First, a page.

Meta Showcases New ‘Voicebox’ Speech-to-Text Translation Tool

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Meta Showcases New ‘Voicebox’ Speech-to-Text Translation Tool


On the surface at least, Meta’s latest AI advancement doesn’t seem like a major step.

Today, Meta has published an overview of its new ‘Voicebox’ AI system, which will enable users to translate text to audio, in a range of styles and voices.

As presented in this overview clip, the Voicebox system can take text inputs and translate them into audio, with different voice options, enabling more advanced text-to-audio translation, but with reduced learning and processing requirements than other, similar offerings.

Though, on the surface at least, it’s not a heap different from the text-to-audio tools that we’re now accustomed to – whether we like them or not – on TikTok and other apps.

The Voicebox translations sound pretty similar – and I’m willing to bet Meta won’t let me use the voice of Rocket Raccoon or a Transformer in these new translations.

But the Voicebox system is also more than just a direct text-to-speech translation tool.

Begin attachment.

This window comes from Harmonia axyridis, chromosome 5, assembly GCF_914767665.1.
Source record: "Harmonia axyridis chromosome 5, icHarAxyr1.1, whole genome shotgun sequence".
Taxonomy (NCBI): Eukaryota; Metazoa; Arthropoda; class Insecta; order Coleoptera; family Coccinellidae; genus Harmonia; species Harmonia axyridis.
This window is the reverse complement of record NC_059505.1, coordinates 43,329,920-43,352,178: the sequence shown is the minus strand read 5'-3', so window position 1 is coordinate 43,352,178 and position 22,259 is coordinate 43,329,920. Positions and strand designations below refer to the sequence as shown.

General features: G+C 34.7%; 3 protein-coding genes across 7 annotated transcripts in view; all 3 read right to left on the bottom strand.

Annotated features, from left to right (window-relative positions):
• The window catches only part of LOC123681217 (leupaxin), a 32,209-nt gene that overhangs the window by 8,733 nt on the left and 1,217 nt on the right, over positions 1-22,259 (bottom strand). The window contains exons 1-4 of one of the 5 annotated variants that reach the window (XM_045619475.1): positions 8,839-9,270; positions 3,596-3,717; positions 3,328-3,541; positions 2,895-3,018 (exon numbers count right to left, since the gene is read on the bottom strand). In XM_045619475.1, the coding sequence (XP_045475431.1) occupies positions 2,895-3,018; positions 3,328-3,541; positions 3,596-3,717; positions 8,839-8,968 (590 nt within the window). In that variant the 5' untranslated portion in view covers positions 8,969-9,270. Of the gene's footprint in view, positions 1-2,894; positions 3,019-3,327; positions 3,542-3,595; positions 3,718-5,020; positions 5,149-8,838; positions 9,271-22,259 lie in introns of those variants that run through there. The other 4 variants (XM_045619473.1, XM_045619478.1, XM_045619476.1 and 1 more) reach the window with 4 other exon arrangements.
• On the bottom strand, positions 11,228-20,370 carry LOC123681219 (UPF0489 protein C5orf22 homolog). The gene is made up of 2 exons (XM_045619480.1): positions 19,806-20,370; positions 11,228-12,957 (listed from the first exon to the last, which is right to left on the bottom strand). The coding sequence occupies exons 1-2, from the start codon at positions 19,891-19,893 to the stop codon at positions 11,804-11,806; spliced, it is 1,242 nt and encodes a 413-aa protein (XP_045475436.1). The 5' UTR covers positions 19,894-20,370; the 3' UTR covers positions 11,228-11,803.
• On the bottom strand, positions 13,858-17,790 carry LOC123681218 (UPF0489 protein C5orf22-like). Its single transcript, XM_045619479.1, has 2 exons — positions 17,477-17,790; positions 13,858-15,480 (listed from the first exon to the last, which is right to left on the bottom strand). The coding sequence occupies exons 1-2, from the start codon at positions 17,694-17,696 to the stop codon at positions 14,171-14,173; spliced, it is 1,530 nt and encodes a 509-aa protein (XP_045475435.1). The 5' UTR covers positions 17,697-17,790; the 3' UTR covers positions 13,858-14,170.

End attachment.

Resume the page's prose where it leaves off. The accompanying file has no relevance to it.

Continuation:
As explained by Meta:

Voicebox can produce high quality audio clips and edit pre-recorded audio – like removing car horns or a dog barking – all while preserving the content and style of the audio. The model is also multilingual and can produce speech in six languages. In the future, multipurpose generative AI models like Voicebox could give natural-sounding voices to virtual assistants and non-player-characters in the metaverse. They could allow visually impaired people to hear written messages from friends read by AI in their voices, give creators new tools to easily create and edit audio tracks for videos, and much more.”

As Meta notes, Voicebox also enables you to use models of voice for translation, so you can use an audio clip of another person in order to make your text-to-speech translation sound like that person is speaking, via just seconds of audio input.

Which will undoubtedly lead to a new raft of deepfakes – though again, similar tools do already exist. They’re just not the same, and Meta says not as good, as this new process.

The real benefit of Voicebox, in a broad-reaching sense, will be in translation, and enabling simplified, native-sounding variations of your text inputs in different languages. That could open up new, cross-market opportunities, while the advanced modeling of the system will also facilitate broader use cases and process, which could provide other key benefits.

But Meta is also aware of the risks.

At this stage, Meta isn’t releasing the source code or app to the public, citing ‘the potential risks of misuse’. It’s hoping to find more practical, valuable use cases for the technology over time – so its announcement today is more of an FYI than a launch, as such.

You can read more about Meta’s Voicebox project here.





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